A massive six-alarm blaze at a recycling facility on Polson Pier is now under control and crews have begun the “slow and methodical process” of sifting through the debris and putting out hot spots, which could take days, Fire Chief Matthew Pegg says.

The fire broke out at a GFL Environmental industrial building on Cherry Street near Commissioners Street around 1 a.m. and quickly spread, causing part of the building’s roof to collapse.

At one point, 42 fire trucks and in excess of 100 firefighters were on scene but by 8:30 a.m. the fire had been knocked down enough to allow all but a dozen or so trucks to clear the scene.

There were no serious injuries reported as a result of the fire, though two employees of the waste facility were assessed and treated by paramedics on scene.

“We have declared the fire under control which is a technical indication that the forward progress has stopped,” Pegg told CP24 on Thursday afternoon. “Our crews are now going through the methodical process of taking debris apart, fully suppressing the fire and working their way in. That process will take all of today and likely into the next couple of days.”

Crews fought fire defensively

By the time crews arrived on scene early Thursday morning the building was fully engulfed in flames and a decision was made to battle the fire defensively.

At one point, the blaze breached a fire wall separating the waste facility from an adjoining mattress business but crews were able to save most of the contents of that facility from being ignited.

Speaking with reporters earlier on Thursday, Pegg said that preventing the fire from engulfing the mattress facility was his top priority.

As a preventative step, the William Lyon Mackenzie fireboat was brought to the scene to spray water on the building. The boat also supplied the water for some hoses firefighters used to battle the blaze.

“A quantity of mattresses like that would burn with such a high heat release rate that it would accelerate the fire very quickly,” Pegg warned at the time.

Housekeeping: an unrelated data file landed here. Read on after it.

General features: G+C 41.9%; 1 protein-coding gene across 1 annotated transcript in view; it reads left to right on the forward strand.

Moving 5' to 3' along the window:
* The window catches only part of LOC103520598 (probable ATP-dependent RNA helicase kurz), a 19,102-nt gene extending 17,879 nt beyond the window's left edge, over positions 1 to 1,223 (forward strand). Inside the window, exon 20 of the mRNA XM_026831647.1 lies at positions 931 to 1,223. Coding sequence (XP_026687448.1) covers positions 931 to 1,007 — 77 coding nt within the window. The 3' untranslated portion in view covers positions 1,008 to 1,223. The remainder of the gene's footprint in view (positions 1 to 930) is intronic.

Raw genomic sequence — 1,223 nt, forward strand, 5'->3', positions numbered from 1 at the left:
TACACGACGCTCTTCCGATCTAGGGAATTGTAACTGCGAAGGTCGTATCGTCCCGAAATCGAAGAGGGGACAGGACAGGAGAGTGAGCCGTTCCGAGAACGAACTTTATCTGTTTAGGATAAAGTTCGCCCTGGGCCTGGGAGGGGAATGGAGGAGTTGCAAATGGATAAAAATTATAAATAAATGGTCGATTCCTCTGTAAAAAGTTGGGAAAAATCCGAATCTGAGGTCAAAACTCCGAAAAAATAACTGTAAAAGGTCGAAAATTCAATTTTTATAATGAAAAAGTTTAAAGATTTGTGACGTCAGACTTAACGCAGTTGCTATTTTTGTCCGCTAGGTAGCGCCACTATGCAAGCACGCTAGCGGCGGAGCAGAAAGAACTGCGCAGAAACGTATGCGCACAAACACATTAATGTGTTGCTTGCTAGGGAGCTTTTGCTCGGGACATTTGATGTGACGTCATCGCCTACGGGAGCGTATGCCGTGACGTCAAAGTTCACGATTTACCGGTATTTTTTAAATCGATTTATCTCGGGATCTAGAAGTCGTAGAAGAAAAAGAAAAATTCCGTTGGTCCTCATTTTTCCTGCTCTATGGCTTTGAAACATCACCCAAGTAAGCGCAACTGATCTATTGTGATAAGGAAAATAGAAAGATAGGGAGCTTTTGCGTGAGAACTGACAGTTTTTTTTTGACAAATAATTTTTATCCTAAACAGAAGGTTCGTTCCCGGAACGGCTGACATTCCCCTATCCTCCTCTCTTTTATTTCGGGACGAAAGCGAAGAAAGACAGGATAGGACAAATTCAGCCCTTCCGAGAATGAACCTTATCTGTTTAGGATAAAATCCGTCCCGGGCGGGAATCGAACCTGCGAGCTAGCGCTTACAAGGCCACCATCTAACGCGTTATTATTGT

Smoke seen as far north as Eglinton

During the height of the blaze, a heavy black plume of smoke drifted as far west as High Park and as far north as Eglinton Avenue, according to residents.

The heavy rain that began falling on the city early Thursday morning, however, helped to reduce the spread of the smoke and prevent the further spread of the fire, Pegg said.

“As miserable as it is and as hard as it is on our crews with the weather like this the rain is really helping to suppress all of the embers,” he said.

Cause remains unknown

GFL Environmental lists the Cherry Street facility as a solid waste transfer station on its website but Pegg said there is really no way to tell what type of waste is burning.

He said that members of the hazardous materials team are on scene as a result and are doing their best to monitor the area quality in the area.

The Ministry of Environment has also been notified, as per policy.

The cause of the fire remains unknown.

Division Chief Larry Cocco, who will lead the investigation, told reporters on Thursday morning that “an area of interest” in the recyclable portion of the facility has been identified.

Cocco said investigators will begin excavating that area and combing the rubble for evidence once the fire is fully extinguished. He added that the area in question has “extensive damage.”

“Right now it is unsafe for my investigators to enter so we are in a holding pattern,” he said.

Tory visits scene

Among those at the site of the fire early Thursday morning was Mayor John Tory.

Tory told reporters that he stopped by to thank firefighters personally.

“I just came to say thank you to our firefighters. There is 100 or more of them here. They have a very big fire in a very long building with a lot of combustible material in it but they seem to have it in hand,” he said.

Police have closed Cheery Street from Villiers to Commissioners Street as crews continue to battle the fire.